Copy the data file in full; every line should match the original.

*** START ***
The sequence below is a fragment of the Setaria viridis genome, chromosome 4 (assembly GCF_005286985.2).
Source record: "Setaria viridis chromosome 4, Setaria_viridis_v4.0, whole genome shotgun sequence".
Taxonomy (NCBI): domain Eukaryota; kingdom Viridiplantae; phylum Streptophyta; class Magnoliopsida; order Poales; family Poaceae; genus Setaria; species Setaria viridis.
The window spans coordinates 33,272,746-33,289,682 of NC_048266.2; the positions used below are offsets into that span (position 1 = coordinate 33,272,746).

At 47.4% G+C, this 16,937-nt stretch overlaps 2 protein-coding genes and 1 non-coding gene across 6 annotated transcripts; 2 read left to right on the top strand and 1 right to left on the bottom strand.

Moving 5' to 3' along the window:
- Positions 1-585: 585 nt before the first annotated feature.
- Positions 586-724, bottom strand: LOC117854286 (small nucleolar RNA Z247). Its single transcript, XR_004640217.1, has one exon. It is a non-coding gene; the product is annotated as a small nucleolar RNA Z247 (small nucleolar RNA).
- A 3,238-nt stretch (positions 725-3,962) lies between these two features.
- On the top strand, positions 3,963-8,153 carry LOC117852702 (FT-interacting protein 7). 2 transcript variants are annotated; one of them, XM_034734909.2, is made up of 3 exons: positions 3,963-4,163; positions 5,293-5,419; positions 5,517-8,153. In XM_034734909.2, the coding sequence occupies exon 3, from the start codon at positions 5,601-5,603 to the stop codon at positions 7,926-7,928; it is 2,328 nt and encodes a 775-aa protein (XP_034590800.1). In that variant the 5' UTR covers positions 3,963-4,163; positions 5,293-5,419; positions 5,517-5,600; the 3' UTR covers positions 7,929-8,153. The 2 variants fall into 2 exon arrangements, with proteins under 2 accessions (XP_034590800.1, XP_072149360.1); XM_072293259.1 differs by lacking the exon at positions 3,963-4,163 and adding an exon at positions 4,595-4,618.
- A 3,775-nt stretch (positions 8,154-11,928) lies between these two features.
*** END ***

The sequence below is a fragment of the Setaria viridis genome, chromosome 4 (assembly GCF_005286985.2).
Source record: "Setaria viridis chromosome 4, Setaria_viridis_v4.0, whole genome shotgun sequence".
Taxonomy (NCBI): domain Eukaryota; kingdom Viridiplantae; phylum Streptophyta; class Magnoliopsida; order Poales; family Poaceae; genus Setaria; species Setaria viridis.
The window spans coordinates 33,272,746-33,289,682 of NC_048266.2; the positions used below are offsets into that span (position 1 = coordinate 33,272,746).

At 47.4% G+C, this 16,937-nt stretch overlaps 2 protein-coding genes and 1 non-coding gene across 6 annotated transcripts; 2 read left to right on the top strand and 1 right to left on the bottom strand.

Moving 5' to 3' along the window:
- Positions 1-585: 585 nt before the first annotated feature.
- Positions 586-724, bottom strand: LOC117854286 (small nucleolar RNA Z247). Its single transcript, XR_004640217.1, has one exon. It is a non-coding gene; the product is annotated as a small nucleolar RNA Z247 (small nucleolar RNA).
- A 3,238-nt stretch (positions 725-3,962) lies between these two features.
- On the top strand, positions 3,963-8,153 carry LOC117852702 (FT-interacting protein 7). 2 transcript variants are annotated; one of them, XM_034734909.2, is made up of 3 exons: positions 3,963-4,163; positions 5,293-5,419; positions 5,517-8,153. In XM_034734909.2, the coding sequence occupies exon 3, from the start codon at positions 5,601-5,603 to the stop codon at positions 7,926-7,928; it is 2,328 nt and encodes a 775-aa protein (XP_034590800.1). In that variant the 5' UTR covers positions 3,963-4,163; positions 5,293-5,419; positions 5,517-5,600; the 3' UTR covers positions 7,929-8,153. The 2 variants fall into 2 exon arrangements, with proteins under 2 accessions (XP_034590800.1, XP_072149360.1); XM_072293259.1 differs by lacking the exon at positions 3,963-4,163 and adding an exon at positions 4,595-4,618.
- A 3,775-nt stretch (positions 8,154-11,928) lies between these two features.